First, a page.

This Op-Ed first appeared on CNBC.com
CNBC Guest Editorial
John Legere, President & CEO, T-Mobile
“Someone like you. Someone who will rattle the cages.”
If you believe the buzz, the regulatory environment is about to change. And that has a lot of U.S. business leaders feeling pretty optimistic. I’m one of them, but I’m also worried and more than a little pissed off at the current state of our industry.
You see, for years, the industry I work in has enjoyed a well-earned reputation for screwing its customers. The long-time incumbents have had a death grip on one of the most important services of our time—mobile access to the Internet. And they’ve taken advantage of their Duopoly position at every turn. Left unchecked by disruptive forces (like T-Mobile), what would these companies do?
This question matters. Your phone today is so much more than just a gadget – it’s a lifeline. It’s how you communicate, stay connected, navigate the world, have some fun and so much more. Today, the internet is mobile. Mobile is the internet. Everything—from the latest blockbusters to your bank statements—is online. And, this year, a full 75 percent of all internet use in the U.S. will happen on mobile devices.
So, when I see the others trying to tax, toll and restrict access to the mobile Internet, it pisses me off! You see, I believe big businesses and their leaders have a huge responsibility, especially in a less restrictive regulatory environment, to ensure the average Joe and Jane are being treated right.
After all, that’s exactly what we’ve been doing at T-Mobile – rattling corporate cages and challenging the status quo. Over the past four years, again and again and again, we’ve listened to wireless customers, shone a bright light on their biggest pain points, challenged the industry to change and started that change at T-Mobile first.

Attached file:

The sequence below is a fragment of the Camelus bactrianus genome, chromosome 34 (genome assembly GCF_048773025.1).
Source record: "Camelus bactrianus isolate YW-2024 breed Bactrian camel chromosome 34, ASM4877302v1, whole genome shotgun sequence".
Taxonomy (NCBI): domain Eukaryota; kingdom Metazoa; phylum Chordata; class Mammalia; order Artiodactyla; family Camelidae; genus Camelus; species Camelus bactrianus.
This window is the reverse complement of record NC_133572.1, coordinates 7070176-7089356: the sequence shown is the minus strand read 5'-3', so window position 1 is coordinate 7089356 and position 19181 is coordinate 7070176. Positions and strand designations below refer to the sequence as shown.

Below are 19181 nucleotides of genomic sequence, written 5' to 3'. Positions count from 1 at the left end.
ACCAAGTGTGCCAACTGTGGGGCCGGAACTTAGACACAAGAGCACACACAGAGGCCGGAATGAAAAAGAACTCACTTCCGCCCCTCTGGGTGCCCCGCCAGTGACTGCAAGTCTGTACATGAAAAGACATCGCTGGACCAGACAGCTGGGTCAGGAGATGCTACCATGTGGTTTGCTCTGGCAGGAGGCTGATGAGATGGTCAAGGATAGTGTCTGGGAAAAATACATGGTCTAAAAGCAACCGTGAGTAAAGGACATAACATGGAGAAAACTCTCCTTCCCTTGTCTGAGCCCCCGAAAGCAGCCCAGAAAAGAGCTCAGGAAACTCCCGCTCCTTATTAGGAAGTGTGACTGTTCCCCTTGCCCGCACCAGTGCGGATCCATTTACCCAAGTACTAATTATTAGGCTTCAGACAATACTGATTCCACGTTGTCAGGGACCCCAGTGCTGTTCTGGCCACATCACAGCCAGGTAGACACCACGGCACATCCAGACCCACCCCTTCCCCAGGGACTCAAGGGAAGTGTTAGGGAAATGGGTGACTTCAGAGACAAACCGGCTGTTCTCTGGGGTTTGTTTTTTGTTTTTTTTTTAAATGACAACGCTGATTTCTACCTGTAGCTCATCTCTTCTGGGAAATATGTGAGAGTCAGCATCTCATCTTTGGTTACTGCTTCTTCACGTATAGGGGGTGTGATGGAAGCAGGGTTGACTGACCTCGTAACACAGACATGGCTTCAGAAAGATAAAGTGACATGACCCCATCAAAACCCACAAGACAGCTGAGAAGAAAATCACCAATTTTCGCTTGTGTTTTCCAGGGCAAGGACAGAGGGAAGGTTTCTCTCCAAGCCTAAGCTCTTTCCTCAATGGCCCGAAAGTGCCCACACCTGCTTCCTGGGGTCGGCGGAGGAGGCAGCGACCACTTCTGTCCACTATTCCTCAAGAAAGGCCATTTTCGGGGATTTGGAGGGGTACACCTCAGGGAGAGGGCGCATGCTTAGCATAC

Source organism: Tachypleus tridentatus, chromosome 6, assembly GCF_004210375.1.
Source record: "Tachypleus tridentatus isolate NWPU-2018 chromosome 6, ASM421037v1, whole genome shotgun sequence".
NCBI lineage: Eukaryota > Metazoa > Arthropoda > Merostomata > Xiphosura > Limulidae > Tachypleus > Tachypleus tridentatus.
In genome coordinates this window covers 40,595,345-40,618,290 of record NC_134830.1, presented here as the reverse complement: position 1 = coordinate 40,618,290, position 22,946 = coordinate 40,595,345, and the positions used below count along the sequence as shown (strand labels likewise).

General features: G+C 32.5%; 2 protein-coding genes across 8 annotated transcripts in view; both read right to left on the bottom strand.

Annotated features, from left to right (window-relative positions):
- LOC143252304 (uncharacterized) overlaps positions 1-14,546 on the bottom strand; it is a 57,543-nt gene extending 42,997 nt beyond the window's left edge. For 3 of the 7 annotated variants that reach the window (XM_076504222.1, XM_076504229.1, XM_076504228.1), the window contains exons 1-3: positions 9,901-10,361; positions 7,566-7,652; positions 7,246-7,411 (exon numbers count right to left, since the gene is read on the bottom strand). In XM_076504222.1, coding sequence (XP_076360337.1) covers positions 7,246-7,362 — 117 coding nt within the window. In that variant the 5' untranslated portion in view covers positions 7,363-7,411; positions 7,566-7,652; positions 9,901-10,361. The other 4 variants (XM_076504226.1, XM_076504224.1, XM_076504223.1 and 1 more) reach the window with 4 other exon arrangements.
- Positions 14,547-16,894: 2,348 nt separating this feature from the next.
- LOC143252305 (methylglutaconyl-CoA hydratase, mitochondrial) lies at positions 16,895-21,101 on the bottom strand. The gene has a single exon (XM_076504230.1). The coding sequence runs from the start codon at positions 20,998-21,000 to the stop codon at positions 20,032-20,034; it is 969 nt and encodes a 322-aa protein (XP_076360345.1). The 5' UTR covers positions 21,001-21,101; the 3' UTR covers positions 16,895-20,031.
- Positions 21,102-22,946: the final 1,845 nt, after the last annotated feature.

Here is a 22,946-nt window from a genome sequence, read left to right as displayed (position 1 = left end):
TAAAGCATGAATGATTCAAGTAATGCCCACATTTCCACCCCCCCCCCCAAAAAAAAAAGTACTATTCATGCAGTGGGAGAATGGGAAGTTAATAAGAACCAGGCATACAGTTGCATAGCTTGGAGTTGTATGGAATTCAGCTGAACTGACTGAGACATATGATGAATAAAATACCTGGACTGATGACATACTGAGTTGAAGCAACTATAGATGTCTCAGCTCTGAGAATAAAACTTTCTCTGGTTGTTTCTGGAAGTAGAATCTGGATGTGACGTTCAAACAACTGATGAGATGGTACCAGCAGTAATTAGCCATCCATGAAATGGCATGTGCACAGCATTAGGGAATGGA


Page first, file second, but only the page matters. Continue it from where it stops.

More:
That simple Un-carrier formula has worked. We ended those ridiculous two-year service contracts, and the industry followed. Now, 155 million Americans are contract-free. We eradicated $1.3 billion in break-up fees across the industry, so customers can change carriers when they want without penalty. We ended punitive overages, and now up to $2.4 billion a year in overage penalties are on their way out. And those are just a few of our Un-carrier moves that have changed wireless.
Just last week, we did it again. We called out this industry’s practice of piling monthly surcharges, fees and added taxes on customers’ wireless service plans—so the amount carriers advertise is never the amount customers pay. This is a HUGE problem. Collectively, U.S. wireless customers pay $17.2 billion a year in these extra charges. It’s just wrong, and we got rid of it.
We also took aim at this industry’s practice of suddenly jacking up your price after months, and sometimes years, with almost no warning. Our competitors hiked prices on their existing customers 22 times in the last four years (that we could find). Why? Why not. They hold all the power. Last week, we formally gave customers – and only customers – the power to change the amount they pay.
But you know what happened next? The carriers poured a huge bucket of cold water right over the heads of US wireless consumers:
- The day we made our announcement, Verizon jacked up its activation and upgrade fees by a full 50%.
- Just days later, AT&T jacked up prices by $5 / month on its most loyal customers—everybody who’d signed up for an unlimited plan before 2011.
- Verizon kicked unlimited customers off its network for going over their data limit. On an unlimited data plan. I can’t even.
- And those Sprint customers who thought they were getting half off are in for a nasty surprise, as even Sprint admitted their 50% promo started expiring for some customers in early 2017.
But, of course, carriers aren’t the only culprits in corporate America. Airlines are a classic, tragic example of this. How about those added hotel fees? Take a look at car dealerships. And tickets to anything. Not to mention the cable companies finally coming under the scrutiny for all those hidden extra monthly fees. It’s out of control.
So, moving forward, it’s going to be increasingly critical for great brands to build and flex their own ethical muscle. Customer trust is too important. US consumers deserve better.
Fighting for customers isn’t just the right thing to do. It’s good business. Just ask a T-Mobile shareholder.